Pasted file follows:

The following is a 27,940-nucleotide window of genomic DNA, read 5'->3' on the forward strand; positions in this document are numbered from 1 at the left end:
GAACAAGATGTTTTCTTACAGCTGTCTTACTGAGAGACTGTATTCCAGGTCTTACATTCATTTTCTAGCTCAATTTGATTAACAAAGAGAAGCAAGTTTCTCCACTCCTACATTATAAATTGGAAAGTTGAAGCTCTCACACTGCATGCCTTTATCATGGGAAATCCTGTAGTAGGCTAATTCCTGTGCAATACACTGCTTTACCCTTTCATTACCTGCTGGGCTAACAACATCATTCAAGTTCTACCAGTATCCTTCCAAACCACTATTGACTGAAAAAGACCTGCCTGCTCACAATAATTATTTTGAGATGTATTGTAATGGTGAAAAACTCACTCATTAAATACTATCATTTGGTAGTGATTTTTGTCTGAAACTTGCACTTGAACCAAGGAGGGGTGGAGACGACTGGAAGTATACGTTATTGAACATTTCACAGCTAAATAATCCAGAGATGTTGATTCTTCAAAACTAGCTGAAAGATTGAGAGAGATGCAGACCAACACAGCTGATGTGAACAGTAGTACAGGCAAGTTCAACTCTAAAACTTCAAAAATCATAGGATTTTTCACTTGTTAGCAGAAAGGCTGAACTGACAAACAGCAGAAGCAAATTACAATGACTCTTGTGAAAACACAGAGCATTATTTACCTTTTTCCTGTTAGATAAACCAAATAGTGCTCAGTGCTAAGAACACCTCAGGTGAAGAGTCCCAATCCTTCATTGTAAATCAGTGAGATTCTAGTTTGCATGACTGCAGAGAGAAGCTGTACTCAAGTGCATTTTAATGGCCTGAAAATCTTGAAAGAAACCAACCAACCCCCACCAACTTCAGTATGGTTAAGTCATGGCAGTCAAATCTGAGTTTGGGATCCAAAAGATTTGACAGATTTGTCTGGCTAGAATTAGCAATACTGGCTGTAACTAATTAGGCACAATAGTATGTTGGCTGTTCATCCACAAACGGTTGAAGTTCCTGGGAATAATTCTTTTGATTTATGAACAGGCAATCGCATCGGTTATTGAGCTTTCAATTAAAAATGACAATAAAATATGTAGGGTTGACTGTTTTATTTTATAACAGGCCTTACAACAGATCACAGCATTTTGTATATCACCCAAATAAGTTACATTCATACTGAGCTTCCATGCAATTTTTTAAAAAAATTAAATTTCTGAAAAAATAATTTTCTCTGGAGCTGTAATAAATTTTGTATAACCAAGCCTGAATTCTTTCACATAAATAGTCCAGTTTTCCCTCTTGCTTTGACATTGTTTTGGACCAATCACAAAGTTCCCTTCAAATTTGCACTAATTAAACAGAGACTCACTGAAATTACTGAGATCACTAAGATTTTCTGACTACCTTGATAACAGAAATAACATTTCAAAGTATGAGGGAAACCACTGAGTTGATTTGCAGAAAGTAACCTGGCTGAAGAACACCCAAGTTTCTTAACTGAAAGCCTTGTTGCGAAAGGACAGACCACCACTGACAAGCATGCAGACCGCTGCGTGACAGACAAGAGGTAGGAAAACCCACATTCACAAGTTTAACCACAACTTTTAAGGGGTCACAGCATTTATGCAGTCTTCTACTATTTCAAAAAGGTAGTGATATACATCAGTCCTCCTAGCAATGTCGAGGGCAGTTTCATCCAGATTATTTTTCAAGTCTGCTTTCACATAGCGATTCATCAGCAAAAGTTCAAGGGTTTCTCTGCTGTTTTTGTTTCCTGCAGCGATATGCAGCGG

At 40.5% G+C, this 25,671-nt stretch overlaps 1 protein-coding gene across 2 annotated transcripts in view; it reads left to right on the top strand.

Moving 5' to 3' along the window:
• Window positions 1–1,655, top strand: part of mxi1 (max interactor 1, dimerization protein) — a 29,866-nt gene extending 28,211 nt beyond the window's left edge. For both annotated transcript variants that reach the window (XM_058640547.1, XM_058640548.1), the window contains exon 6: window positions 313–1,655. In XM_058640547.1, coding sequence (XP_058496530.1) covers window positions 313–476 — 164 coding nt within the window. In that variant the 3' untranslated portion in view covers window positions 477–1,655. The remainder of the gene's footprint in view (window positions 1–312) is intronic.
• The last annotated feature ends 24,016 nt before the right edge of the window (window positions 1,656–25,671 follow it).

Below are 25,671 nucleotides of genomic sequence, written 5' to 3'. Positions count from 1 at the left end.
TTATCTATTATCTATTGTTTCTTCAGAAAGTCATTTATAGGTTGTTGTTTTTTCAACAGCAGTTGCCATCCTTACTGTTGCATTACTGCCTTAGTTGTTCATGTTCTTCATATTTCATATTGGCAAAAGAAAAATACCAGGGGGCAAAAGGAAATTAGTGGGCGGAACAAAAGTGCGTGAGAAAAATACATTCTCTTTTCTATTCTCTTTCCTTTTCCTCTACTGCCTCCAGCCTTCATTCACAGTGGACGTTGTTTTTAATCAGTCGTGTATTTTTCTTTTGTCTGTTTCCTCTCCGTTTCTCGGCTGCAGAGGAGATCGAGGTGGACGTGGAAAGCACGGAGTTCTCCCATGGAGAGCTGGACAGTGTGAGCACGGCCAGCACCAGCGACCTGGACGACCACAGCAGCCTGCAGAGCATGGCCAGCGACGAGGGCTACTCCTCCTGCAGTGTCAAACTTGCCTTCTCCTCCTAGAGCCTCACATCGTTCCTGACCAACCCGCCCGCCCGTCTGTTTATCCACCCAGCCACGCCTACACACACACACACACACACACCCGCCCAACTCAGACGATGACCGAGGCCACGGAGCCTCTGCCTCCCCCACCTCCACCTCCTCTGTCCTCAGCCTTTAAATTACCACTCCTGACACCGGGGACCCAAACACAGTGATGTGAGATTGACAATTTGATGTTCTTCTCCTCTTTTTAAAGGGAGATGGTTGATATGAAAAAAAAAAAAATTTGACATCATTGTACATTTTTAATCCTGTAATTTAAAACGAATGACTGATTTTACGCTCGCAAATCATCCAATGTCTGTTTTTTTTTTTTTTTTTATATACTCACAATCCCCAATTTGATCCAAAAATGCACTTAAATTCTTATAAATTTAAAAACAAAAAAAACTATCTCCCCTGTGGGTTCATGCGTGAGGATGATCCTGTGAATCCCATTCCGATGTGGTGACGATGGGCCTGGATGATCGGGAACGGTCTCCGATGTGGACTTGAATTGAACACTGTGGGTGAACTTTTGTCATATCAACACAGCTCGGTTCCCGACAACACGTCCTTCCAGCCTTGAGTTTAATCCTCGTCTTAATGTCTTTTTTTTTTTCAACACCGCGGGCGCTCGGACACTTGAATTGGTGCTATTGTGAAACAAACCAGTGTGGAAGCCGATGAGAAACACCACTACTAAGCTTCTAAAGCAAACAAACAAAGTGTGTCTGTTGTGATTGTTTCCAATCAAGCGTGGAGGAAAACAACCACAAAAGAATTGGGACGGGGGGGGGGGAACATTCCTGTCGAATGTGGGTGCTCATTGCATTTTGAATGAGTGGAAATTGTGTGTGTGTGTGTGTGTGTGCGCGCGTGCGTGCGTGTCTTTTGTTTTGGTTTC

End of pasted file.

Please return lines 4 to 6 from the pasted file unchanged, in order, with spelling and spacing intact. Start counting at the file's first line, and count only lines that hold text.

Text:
Moving 5' to 3' along the window:
• Window positions 1–1,655, top strand: part of mxi1 (max interactor 1, dimerization protein) — a 29,866-nt gene extending 28,211 nt beyond the window's left edge. For both annotated transcript variants that reach the window (XM_058640547.1, XM_058640548.1), the window contains exon 6: window positions 313–1,655. In XM_058640547.1, coding sequence (XP_058496530.1) covers window positions 313–476 — 164 coding nt within the window. In that variant the 3' untranslated portion in view covers window positions 477–1,655. The remainder of the gene's footprint in view (window positions 1–312) is intronic.
• The last annotated feature ends 24,016 nt before the right edge of the window (window positions 1,656–25,671 follow it).